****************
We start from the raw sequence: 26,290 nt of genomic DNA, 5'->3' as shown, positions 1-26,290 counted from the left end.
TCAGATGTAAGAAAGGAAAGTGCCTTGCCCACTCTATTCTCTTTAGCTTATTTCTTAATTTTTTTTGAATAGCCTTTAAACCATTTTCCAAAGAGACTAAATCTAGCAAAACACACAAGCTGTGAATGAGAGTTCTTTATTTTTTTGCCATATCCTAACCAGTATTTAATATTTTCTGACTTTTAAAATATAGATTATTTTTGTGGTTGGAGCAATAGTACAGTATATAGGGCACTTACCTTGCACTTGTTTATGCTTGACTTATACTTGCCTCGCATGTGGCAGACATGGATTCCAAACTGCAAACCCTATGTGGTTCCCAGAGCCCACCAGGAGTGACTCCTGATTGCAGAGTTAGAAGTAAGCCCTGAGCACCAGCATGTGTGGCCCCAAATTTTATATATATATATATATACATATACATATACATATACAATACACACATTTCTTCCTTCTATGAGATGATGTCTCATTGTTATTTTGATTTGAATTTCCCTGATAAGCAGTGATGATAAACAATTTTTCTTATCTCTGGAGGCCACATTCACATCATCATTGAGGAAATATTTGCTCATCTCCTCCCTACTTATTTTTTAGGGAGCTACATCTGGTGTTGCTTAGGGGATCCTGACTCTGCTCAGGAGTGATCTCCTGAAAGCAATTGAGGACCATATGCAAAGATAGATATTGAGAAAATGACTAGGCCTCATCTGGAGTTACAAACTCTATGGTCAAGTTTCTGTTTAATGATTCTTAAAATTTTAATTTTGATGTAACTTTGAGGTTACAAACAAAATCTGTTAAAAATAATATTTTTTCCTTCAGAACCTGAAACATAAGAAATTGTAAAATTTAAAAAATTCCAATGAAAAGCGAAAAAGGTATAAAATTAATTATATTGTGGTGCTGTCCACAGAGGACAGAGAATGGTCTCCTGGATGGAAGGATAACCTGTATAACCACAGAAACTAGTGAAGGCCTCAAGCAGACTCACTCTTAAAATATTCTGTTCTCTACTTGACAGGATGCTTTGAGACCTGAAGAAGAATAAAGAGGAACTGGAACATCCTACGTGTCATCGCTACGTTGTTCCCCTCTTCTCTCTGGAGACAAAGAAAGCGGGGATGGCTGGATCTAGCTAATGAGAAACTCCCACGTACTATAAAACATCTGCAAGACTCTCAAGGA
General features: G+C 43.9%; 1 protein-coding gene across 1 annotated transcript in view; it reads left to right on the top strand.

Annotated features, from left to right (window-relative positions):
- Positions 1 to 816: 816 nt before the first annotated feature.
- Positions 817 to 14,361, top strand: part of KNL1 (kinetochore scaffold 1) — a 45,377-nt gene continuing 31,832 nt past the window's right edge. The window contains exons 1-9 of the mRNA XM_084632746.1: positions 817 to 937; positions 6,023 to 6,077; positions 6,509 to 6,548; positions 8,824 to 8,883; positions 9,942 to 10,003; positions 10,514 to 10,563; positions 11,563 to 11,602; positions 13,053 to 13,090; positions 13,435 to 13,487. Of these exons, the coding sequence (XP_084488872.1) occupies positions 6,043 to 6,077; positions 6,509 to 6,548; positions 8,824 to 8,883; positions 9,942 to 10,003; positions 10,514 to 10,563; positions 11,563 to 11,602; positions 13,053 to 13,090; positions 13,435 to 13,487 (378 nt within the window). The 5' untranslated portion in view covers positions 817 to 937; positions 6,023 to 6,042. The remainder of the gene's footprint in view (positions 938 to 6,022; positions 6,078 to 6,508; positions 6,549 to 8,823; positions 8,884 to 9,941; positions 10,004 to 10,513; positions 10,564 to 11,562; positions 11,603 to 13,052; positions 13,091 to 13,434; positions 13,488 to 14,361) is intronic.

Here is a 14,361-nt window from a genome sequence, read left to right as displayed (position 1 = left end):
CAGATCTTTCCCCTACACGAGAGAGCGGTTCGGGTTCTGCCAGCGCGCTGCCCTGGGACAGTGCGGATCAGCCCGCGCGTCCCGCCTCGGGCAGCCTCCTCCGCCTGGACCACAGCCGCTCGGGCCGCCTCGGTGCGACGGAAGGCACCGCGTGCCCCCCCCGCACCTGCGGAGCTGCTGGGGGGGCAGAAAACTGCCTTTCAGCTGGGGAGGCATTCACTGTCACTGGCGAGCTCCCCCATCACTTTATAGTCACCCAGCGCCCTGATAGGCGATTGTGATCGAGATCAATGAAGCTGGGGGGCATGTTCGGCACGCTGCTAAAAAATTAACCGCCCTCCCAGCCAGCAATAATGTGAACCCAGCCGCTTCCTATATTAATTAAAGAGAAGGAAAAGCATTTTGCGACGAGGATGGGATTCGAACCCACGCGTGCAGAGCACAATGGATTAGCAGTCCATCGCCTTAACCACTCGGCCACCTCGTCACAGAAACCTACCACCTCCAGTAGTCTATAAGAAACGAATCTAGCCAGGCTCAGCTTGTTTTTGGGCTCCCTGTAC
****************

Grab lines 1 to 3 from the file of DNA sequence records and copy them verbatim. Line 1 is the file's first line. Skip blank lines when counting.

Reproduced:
We start from the raw sequence: 26,290 nt of genomic DNA, 5'->3' as shown, positions 1-26,290 counted from the left end.
TCAGATGTAAGAAAGGAAAGTGCCTTGCCCACTCTATTCTCTTTAGCTTATTTCTTAATTTTTTTTGAATAGCCTTTAAACCATTTTCCAAAGAGACTAAATCTAGCAAAACACACAAGCTGTGAATGAGAGTTCTTTATTTTTTTGCCATATCCTAACCAGTATTTAATATTTTCTGACTTTTAAAATATAGATTATTTTTGTGGTTGGAGCAATAGTACAGTATATAGGGCACTTACCTTGCACTTGTTTATGCTTGACTTATACTTGCCTCGCATGTGGCAGACATGGATTCCAAACTGCAAACCCTATGTGGTTCCCAGAGCCCACCAGGAGTGACTCCTGATTGCAGAGTTAGAAGTAAGCCCTGAGCACCAGCATGTGTGGCCCCAAATTTTATATATATATATATATACATATACATATACATATACAATACACACATTTCTTCCTTCTATGAGATGATGTCTCATTGTTATTTTGATTTGAATTTCCCTGATAAGCAGTGATGATAAACAATTTTTCTTATCTCTGGAGGCCACATTCACATCATCATTGAGGAAATATTTGCTCATCTCCTCCCTACTTATTTTTTAGGGAGCTACATCTGGTGTTGCTTAGGGGATCCTGACTCTGCTCAGGAGTGATCTCCTGAAAGCAATTGAGGACCATATGCAAAGATAGATATTGAGAAAATGACTAGGCCTCATCTGGAGTTACAAACTCTATGGTCAAGTTTCTGTTTAATGATTCTTAAAATTTTAATTTTGATGTAACTTTGAGGTTACAAACAAAATCTGTTAAAAATAATATTTTTTCCTTCAGAACCTGAAACATAAGAAATTGTAAAATTTAAAAAATTCCAATGAAAAGCGAAAAAGGTATAAAATTAATTATATTGTGGTGCTGTCCACAGAGGACAGAGAATGGTCTCCTGGATGGAAGGATAACCTGTATAACCACAGAAACTAGTGAAGGCCTCAAGCAGACTCACTCTTAAAATATTCTGTTCTCTACTTGACAGGATGCTTTGAGACCTGAAGAAGAATAAAGAGGAACTGGAACATCCTACGTGTCATCGCTACGTTGTTCCCCTCTTCTCTCTGGAGACAAAGAAAGCGGGGATGGCTGGATCTAGCTAATGAGAAACTCCCACGTACTATAAAACATCTGCAAGACTCTCAAGGA
General features: G+C 43.9%; 1 protein-coding gene across 1 annotated transcript in view; it reads left to right on the top strand.